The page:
Oral retinoid drugs in acne treatment

Oral isotretinoin, or 13-cis-retinoic acid, is currently the best oral retinoid and the best drug to combat severe acne. It has been in use for acne treatment for more than 20 years. It significantly reduces sebum secretion, comedone formation and propionibacterium or P. acnes on the skin and it also has anti-inflammatory properties.

Patients with severe acne that resists treatment with combined oral and topical therapy are the proper subjects for oral isotretinoin therapy. However, clinical experience has shown that oral isotretinoin can also be used with success in mild or moderate acne which is resistant to long-term oral or topical treatment. It can also be used in acne cases where there are severe scarring and psychological problems. Isotreinoin should never be used during pregnancy, lactation and in people with hepatic and renal disorders.

Before starting isotretinoin therapy, the severity of the disease should be well assessed. The assessment should include the likely effect of acne on the patient such as the potential for scarring. Isotretinoin acts in four ways. It reduces the size and secretions of the sebaceous glands, secondarily it inhibits the growth of P. acnes and the resulting inflammation, and prevents comedogenesis through normalization of the differentiation of the follicular keratinocytes. Isotretinoin thus affects all four pathogenic factors of acne and is the only drug that does so, revolutionizing the treatment of severe acne. This explains its nearly universal efficacy during active therapy. Moreover, it is the only treatment which can lead to permanent remission.

In isotretinoin therapy the dosage must be decided after considering the risk factor of the patient. Generally, 50% reduction of pustules is observed after 2 to 4 weeks of treatment. For the majority of patients, 6-month treatment duration is enough, but to get optimal results a low dosage treatment should be continued. Improvement continues during this post treatment period. Approximately 40% of patients remain free of acne after one course of treatment, 40% have a recurrence of low severity that responds to medications to which the acne had been previously been resistant and 20% will need repeated treatment with isotretinoin at a future time.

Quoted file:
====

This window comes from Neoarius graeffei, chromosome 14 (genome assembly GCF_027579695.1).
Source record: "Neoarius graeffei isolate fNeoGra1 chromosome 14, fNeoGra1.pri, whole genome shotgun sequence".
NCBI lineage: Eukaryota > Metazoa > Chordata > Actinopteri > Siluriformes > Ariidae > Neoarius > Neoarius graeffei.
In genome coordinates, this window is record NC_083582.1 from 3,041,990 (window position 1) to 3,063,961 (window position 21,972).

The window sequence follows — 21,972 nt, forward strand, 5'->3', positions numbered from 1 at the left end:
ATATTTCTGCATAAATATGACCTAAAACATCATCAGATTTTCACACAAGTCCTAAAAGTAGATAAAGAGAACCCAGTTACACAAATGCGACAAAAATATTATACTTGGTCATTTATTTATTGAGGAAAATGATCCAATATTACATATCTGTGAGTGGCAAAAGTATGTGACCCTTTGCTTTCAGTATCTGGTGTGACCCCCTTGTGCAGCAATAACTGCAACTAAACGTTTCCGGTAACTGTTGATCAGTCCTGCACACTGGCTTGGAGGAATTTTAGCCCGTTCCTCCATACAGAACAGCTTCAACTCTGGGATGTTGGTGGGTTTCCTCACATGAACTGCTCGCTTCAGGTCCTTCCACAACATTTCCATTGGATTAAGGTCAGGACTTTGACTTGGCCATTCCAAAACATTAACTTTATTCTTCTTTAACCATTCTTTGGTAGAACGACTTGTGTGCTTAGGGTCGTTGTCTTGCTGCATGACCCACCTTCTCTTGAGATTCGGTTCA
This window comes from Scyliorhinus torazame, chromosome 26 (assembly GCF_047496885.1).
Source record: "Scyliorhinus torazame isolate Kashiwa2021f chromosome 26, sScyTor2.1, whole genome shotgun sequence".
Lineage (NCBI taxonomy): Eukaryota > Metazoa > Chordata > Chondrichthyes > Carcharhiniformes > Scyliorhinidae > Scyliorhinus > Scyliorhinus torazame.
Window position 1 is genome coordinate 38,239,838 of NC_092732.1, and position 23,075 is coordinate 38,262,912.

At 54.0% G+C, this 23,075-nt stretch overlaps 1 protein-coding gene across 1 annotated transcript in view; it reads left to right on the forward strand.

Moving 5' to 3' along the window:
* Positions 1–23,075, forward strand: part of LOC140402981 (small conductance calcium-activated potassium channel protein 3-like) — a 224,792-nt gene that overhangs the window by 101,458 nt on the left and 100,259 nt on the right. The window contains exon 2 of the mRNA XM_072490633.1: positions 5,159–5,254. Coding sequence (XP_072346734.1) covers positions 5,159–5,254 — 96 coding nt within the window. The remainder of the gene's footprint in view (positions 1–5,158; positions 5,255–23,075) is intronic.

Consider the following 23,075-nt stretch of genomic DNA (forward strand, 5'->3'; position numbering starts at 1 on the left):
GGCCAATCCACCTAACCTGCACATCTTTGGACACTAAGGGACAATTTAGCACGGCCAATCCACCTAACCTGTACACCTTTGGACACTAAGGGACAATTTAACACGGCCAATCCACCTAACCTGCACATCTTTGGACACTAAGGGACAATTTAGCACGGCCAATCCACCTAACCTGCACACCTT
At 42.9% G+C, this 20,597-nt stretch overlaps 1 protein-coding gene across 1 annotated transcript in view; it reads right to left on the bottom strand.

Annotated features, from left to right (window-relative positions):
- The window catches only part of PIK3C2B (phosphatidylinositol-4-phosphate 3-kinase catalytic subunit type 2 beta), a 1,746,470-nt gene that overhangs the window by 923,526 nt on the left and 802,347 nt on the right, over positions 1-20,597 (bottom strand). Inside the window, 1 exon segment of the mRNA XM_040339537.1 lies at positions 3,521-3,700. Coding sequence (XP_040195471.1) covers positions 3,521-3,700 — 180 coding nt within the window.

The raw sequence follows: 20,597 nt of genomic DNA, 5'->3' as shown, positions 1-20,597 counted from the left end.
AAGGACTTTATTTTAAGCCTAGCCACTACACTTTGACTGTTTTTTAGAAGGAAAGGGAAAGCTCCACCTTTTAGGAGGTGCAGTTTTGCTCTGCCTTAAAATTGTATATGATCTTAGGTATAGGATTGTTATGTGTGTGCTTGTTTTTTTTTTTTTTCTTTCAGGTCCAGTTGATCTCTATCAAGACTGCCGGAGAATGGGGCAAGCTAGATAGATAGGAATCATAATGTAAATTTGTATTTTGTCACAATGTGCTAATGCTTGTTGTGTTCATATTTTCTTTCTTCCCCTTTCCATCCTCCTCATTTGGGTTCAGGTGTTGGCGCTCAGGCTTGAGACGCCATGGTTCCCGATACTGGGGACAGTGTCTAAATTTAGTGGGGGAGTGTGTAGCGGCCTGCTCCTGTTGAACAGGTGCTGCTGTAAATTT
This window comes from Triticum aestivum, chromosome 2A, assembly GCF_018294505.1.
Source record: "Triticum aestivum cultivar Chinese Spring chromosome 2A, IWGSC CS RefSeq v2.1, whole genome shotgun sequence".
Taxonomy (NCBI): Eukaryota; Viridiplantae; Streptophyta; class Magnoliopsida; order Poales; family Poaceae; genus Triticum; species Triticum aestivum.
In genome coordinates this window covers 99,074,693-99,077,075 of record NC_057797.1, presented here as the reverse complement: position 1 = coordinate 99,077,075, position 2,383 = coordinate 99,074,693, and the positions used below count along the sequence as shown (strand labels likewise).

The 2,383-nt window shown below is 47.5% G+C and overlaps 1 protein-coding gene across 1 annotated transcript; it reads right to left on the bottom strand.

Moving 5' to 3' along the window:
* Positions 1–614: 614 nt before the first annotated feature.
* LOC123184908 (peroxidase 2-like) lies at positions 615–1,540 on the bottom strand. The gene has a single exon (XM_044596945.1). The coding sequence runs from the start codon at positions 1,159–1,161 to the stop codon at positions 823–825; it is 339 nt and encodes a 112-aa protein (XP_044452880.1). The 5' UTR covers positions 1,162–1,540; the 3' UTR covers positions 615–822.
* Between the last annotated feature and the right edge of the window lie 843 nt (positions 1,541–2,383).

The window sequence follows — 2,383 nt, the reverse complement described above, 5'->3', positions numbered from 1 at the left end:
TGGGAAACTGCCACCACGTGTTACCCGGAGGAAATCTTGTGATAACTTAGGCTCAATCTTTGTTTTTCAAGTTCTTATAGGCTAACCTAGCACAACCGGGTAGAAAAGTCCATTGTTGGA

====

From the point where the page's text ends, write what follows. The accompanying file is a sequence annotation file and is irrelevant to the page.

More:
Relapses may occur after one six-month treatment course. Patients younger than 16 years, those with severe acne on the trunk and adult women are more likely than others to have a relapse. These first two groups may require multiple courses of isotretinoin over the duration of their acne prone years. Relapses, requiring repeated treatment, are higher among patients with severe acne who receive a low dosage treatment, compared to those receiving higher dosages of isotretinoin. The chance of a prolonged remission is greater when a total dose of 120mg to 150mg per kg of body weight is achieved. Most patients can be started on a dose of 20mg to 40mg per day with an increase to 40mg to 80mg over several months.

Side effects

Systemic isotretinoin therapy has numerous side effects. The two most important ones are related to isotretinoin teratogenecity and psychological effects.

Isotretinoin is a potent teratogen. In pregnancies affected by isotretinoin, 50% end up as spontaneous abortions and another 25% have neonatal cardiovascular or bone related abnormalities. Such abnormalities have been reported after a single dose. Women of childbearing age should be closely monitored for pregnancy prevention. They should test negative for pregnancy before starting treatment and the dermatologist should ensure that they are on effective contraception 1 month before the start, throughout and up to 6 weeks after discontinuation of isotretinoin treatment.

The psychological status of the patient should also be monitored carefully. Psychological disorders like depression, irritability and suicidal tendencies have been reported during and after isotretinoin therapy. Although studies have not confirmed any association between the use of isotretinoin and these psychological disorders, such events should be expected and the patient should have physicians and counselors at hand for immediate help. These disorders tend to disappear after stoppage of treatment, but recur with the resumption of treatment.

Mucocutaneous side effects are most common. These include dryness of the lips which affects all isotretinoin users, dry skin affecting 50%, nasal passages affecting 30% to 35% and dry eyes affecting 20%. To cure dryness moisturizers and lip balms are used.

The drug, however, has serious opthamalogic and gastro-intestinal side effect potential. Isotretinoin may cause hypertriglyceridemia and to a lesser extent affect cholesterol levels.

Side effects of therapy may be limited with reduced doses or by dietary changes over an extended period, allowing treatment to continue. However, reduction of dosage may cause relapse. Most side effects are tolerable and treatable.